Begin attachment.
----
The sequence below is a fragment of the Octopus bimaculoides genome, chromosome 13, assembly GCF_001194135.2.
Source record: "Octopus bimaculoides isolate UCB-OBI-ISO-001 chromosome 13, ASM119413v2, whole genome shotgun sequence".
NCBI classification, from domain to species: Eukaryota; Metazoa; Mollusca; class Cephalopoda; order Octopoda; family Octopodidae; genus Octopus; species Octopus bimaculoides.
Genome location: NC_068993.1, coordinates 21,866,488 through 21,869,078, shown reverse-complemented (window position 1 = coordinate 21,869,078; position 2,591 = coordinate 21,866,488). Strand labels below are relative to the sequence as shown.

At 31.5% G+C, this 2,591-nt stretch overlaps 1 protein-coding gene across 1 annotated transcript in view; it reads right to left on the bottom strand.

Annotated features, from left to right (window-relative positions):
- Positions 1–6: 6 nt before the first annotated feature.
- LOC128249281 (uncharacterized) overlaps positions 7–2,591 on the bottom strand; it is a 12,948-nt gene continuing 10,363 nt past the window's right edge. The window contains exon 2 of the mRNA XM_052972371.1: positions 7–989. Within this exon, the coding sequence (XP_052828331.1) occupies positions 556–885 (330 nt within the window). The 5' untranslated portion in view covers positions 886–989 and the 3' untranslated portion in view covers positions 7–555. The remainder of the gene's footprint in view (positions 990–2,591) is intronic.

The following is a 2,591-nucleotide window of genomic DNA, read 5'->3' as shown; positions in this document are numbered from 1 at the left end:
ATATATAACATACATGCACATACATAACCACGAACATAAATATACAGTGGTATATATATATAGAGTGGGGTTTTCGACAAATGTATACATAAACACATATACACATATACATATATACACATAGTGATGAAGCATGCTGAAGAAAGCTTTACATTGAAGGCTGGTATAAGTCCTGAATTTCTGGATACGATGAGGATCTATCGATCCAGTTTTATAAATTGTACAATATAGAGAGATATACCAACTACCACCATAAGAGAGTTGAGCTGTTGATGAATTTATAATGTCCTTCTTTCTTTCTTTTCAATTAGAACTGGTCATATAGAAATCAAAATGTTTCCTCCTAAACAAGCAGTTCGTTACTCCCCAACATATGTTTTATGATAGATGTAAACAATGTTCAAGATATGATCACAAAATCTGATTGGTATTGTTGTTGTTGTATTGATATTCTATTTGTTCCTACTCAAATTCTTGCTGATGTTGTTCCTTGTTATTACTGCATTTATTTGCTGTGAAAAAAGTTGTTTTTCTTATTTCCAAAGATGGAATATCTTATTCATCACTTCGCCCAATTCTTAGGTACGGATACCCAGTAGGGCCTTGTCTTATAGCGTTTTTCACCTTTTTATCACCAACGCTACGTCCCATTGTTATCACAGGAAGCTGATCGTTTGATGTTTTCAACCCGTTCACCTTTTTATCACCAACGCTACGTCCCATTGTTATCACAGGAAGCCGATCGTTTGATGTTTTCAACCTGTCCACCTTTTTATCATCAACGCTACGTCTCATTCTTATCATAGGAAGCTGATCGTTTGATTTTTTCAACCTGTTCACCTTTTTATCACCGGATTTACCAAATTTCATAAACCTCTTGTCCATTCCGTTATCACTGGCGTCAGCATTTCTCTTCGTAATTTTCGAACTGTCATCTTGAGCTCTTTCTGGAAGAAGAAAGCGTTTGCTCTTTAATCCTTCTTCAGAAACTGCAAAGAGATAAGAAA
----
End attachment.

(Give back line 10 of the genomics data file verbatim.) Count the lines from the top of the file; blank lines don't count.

ATATATAACATACATGCACATACATAACCACGAACATAAATATACAGTGGTATATATATATAGAGTGGGGTTTTCGACAAATGTATACATAAACACATATACACATATACATATATACACATAGTGATGAAGCATGCTGAAGAAAGCTTTACATTGAAGGCTGGTATAAGTCCTGAATTTCTGGATACGATGAGGATCTATCGATCCAGTTTTATAAATTGTACAATATAGAGAGATATACCAACTACCACCATAAGAGAGTTGAGCTGTTGATGAATTTATAATGTCCTTCTTTCTTTCTTTTCAATTAGAACTGGTCATATAGAAATCAAAATGTTTCCTCCTAAACAAGCAGTTCGTTACTCCCCAACATATGTTTTATGATAGATGTAAACAATGTTCAAGATATGATCACAAAATCTGATTGGTATTGTTGTTGTTGTATTGATATTCTATTTGTTCCTACTCAAATTCTTGCTGATGTTGTTCCTTGTTATTACTGCATTTATTTGCTGTGAAAAAAGTTGTTTTTCTTATTTCCAAAGATGGAATATCTTATTCATCACTTCGCCCAATTCTTAGGTACGGATACCCAGTAGGGCCTTGTCTTATAGCGTTTTTCACCTTTTTATCACCAACGCTACGTCCCATTGTTATCACAGGAAGCTGATCGTTTGATGTTTTCAACCCGTTCACCTTTTTATCACCAACGCTACGTCCCATTGTTATCACAGGAAGCCGATCGTTTGATGTTTTCAACCTGTCCACCTTTTTATCATCAACGCTACGTCTCATTCTTATCATAGGAAGCTGATCGTTTGATTTTTTCAACCTGTTCACCTTTTTATCACCGGATTTACCAAATTTCATAAACCTCTTGTCCATTCCGTTATCACTGGCGTCAGCATTTCTCTTCGTAATTTTCGAACTGTCATCTTGAGCTCTTTCTGGAAGAAGAAAGCGTTTGCTCTTTAATCCTTCTTCAGAAACTGCAAAGAGATAAGAAA